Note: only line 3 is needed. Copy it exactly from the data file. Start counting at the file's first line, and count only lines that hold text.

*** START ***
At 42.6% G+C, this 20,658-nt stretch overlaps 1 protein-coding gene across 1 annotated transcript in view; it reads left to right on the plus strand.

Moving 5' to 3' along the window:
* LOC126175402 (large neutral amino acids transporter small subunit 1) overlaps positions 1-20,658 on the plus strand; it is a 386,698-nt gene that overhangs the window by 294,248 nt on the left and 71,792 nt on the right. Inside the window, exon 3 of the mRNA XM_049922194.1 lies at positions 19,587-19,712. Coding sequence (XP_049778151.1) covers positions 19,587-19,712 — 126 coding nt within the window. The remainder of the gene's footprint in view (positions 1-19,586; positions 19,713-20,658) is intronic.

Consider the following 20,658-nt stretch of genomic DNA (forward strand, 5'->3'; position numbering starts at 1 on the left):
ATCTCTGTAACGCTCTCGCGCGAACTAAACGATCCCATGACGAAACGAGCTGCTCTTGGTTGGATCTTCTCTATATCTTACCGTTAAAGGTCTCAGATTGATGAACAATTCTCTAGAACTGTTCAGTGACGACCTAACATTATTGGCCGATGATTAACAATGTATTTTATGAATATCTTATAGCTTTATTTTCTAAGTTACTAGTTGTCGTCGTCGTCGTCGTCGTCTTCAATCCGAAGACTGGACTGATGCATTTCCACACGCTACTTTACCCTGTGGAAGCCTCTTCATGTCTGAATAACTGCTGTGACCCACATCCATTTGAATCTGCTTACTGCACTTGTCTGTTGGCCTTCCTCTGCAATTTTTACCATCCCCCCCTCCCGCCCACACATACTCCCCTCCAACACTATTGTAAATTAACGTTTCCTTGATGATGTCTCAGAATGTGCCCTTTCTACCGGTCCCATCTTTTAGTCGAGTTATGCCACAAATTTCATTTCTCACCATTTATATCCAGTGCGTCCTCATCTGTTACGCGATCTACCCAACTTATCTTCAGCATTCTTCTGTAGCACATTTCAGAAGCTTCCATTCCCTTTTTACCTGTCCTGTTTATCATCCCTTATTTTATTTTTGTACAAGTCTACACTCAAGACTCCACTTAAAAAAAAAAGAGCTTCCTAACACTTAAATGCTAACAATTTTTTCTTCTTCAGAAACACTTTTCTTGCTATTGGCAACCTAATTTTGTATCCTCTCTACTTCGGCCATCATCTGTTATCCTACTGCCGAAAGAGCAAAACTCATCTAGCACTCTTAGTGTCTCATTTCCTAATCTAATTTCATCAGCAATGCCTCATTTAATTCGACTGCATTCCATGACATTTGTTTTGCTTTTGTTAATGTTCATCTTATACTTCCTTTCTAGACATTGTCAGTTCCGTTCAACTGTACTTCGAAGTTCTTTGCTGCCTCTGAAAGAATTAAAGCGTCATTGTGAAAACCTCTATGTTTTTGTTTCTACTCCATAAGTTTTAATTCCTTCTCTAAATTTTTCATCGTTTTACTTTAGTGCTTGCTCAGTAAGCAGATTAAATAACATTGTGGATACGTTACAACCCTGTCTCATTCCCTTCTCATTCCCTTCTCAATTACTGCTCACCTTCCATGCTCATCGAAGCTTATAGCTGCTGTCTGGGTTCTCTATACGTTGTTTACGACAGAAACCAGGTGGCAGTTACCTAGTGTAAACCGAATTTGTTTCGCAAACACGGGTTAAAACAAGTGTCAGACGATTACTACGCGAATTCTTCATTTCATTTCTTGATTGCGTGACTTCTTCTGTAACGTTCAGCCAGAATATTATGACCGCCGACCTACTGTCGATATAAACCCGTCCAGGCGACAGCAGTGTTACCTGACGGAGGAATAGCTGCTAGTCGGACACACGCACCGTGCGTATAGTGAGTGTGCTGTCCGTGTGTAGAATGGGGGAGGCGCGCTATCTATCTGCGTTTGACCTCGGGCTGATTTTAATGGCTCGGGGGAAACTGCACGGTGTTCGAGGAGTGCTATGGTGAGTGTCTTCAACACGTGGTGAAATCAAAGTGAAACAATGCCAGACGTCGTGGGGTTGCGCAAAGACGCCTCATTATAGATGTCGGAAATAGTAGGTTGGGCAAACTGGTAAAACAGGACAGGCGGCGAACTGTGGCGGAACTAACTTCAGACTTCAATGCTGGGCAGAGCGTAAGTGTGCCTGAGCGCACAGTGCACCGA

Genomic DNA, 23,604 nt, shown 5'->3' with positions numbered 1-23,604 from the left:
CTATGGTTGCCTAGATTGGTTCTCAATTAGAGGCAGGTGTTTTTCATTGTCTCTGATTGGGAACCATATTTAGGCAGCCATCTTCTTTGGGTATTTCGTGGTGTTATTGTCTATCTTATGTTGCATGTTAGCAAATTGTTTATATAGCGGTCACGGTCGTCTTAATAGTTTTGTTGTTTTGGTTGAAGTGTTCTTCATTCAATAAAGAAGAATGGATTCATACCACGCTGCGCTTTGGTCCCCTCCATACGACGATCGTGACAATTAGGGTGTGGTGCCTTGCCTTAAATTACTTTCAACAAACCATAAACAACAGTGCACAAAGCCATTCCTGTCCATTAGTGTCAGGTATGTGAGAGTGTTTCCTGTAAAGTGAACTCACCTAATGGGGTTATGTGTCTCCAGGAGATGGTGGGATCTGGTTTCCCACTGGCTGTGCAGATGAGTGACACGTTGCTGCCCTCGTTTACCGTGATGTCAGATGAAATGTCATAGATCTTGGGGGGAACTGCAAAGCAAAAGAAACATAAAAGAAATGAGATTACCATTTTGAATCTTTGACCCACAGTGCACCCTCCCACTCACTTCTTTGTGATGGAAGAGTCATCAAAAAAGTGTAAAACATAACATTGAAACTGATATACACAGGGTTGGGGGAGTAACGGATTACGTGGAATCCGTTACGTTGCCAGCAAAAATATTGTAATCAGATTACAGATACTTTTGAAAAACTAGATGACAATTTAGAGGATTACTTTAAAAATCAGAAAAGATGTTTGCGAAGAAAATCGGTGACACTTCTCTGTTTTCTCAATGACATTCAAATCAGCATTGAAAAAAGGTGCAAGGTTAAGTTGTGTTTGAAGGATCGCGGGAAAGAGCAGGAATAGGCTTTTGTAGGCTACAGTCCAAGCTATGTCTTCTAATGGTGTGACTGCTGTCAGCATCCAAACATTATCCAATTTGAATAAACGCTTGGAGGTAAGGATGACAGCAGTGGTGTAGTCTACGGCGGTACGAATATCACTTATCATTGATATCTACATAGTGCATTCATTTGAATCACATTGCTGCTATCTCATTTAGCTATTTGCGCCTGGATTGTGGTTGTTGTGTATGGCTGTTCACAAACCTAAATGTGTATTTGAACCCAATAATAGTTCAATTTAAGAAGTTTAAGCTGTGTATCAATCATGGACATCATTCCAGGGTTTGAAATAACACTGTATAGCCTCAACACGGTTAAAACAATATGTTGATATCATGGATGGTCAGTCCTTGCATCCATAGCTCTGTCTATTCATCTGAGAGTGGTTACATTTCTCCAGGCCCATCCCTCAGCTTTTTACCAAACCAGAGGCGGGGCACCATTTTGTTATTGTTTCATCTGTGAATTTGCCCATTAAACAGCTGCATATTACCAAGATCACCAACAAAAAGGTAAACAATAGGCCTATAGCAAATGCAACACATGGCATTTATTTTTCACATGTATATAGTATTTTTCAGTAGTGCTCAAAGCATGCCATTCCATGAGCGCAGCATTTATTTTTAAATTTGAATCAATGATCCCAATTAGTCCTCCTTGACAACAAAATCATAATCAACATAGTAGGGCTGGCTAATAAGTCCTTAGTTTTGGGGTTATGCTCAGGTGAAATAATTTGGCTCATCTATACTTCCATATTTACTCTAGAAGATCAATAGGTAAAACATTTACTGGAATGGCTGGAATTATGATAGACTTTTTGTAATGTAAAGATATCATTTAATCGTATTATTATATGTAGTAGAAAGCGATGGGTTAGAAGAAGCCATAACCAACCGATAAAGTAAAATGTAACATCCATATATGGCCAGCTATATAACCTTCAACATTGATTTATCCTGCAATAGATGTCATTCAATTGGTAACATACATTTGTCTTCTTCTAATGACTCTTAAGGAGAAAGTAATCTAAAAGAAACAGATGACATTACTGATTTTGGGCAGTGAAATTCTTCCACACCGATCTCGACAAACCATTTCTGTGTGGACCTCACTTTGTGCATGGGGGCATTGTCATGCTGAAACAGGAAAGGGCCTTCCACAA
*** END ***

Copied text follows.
* LOC126175402 (large neutral amino acids transporter small subunit 1) overlaps positions 1-20,658 on the plus strand; it is a 386,698-nt gene that overhangs the window by 294,248 nt on the left and 71,792 nt on the right. Inside the window, exon 3 of the mRNA XM_049922194.1 lies at positions 19,587-19,712. Coding sequence (XP_049778151.1) covers positions 19,587-19,712 — 126 coding nt within the window. The remainder of the gene's footprint in view (positions 1-19,586; positions 19,713-20,658) is intronic.